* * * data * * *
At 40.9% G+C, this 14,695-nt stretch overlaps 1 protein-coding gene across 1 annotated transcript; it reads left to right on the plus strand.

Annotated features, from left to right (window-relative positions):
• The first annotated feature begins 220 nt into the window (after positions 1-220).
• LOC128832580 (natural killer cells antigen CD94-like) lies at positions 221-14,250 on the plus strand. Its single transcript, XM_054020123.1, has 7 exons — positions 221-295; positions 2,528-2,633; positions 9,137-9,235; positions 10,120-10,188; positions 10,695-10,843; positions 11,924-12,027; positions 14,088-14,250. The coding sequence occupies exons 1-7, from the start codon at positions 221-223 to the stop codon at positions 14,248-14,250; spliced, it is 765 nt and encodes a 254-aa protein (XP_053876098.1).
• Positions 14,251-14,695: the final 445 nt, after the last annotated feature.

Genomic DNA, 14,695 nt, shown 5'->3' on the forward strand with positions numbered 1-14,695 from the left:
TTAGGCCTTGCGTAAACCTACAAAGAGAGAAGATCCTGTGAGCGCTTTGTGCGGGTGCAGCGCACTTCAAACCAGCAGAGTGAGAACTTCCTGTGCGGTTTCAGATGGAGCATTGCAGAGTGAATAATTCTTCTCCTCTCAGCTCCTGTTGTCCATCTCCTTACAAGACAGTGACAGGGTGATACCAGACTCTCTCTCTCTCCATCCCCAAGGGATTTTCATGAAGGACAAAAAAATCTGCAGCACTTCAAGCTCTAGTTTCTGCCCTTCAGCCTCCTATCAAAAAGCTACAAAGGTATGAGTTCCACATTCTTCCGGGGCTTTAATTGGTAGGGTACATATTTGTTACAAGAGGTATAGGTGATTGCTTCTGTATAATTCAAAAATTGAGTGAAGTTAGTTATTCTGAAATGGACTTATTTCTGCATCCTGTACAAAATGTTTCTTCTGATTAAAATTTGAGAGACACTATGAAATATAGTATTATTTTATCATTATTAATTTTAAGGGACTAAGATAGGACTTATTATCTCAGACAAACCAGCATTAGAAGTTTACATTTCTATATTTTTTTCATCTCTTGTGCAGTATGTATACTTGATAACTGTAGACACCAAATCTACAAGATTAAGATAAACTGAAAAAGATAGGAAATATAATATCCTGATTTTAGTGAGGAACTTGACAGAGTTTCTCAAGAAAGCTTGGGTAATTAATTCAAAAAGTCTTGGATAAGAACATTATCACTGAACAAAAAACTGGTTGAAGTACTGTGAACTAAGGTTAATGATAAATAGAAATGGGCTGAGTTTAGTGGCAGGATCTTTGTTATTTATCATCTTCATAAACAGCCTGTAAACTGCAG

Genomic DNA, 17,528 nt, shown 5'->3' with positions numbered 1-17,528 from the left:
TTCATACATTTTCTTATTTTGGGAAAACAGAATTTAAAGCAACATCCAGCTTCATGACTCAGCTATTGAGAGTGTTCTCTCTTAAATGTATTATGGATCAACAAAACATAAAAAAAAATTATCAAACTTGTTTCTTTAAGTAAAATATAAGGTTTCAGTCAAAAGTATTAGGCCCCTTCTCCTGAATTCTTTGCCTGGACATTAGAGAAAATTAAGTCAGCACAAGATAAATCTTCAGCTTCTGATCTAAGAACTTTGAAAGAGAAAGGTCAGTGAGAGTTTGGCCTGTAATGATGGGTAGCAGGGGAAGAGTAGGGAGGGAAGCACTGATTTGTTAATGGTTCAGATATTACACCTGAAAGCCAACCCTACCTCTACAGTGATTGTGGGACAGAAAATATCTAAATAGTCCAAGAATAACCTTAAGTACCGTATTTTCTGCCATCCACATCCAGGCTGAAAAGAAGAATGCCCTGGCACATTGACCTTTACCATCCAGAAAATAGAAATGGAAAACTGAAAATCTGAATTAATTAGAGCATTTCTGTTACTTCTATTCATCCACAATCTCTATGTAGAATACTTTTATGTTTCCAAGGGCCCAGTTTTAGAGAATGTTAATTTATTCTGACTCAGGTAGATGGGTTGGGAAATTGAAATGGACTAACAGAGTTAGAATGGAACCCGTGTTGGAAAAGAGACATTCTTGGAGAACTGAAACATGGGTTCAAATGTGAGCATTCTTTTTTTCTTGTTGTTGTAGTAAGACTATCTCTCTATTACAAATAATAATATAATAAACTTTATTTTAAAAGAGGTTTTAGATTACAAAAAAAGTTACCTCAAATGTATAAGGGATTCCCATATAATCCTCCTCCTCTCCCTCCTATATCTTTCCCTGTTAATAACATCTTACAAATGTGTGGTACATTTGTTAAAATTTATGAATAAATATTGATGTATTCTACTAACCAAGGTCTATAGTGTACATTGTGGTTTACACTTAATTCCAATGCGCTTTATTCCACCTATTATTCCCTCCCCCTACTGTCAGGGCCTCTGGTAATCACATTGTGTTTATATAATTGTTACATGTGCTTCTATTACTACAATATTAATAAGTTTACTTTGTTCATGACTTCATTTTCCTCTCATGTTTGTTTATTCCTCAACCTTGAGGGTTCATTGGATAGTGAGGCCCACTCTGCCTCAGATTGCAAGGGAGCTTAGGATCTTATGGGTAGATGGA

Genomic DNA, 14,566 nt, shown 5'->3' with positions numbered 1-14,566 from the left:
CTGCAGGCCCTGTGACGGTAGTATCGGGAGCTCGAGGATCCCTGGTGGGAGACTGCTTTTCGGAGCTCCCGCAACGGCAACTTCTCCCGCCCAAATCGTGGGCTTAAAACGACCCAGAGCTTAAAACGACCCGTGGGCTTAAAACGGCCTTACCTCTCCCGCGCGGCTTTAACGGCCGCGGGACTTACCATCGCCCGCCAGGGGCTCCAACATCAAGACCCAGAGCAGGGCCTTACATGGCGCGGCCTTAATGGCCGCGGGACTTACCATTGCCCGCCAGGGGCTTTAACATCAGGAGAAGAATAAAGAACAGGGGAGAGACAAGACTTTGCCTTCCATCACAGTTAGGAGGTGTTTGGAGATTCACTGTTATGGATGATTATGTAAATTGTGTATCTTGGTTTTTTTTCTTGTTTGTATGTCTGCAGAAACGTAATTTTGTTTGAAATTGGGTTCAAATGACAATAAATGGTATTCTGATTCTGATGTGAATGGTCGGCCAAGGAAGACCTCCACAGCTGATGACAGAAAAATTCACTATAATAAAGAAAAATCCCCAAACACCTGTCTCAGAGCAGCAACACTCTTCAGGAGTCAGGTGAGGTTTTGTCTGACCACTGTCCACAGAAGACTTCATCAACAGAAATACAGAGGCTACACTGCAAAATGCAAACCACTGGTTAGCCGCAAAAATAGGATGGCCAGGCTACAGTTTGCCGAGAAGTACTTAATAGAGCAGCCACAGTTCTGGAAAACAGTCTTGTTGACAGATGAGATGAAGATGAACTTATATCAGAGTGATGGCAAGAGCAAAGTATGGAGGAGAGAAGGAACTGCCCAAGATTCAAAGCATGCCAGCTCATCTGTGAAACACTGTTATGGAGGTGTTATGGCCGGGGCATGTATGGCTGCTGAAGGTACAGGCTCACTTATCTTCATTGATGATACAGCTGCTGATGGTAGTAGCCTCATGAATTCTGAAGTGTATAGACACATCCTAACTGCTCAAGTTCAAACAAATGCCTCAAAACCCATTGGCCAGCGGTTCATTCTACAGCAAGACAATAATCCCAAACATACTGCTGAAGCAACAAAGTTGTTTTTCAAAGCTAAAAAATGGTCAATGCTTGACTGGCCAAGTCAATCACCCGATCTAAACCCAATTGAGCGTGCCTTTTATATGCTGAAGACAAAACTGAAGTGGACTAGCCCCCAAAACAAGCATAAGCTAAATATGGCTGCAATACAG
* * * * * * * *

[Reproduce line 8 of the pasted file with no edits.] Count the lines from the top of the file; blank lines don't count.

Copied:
Genomic DNA, 17,528 nt, shown 5'->3' with positions numbered 1-17,528 from the left: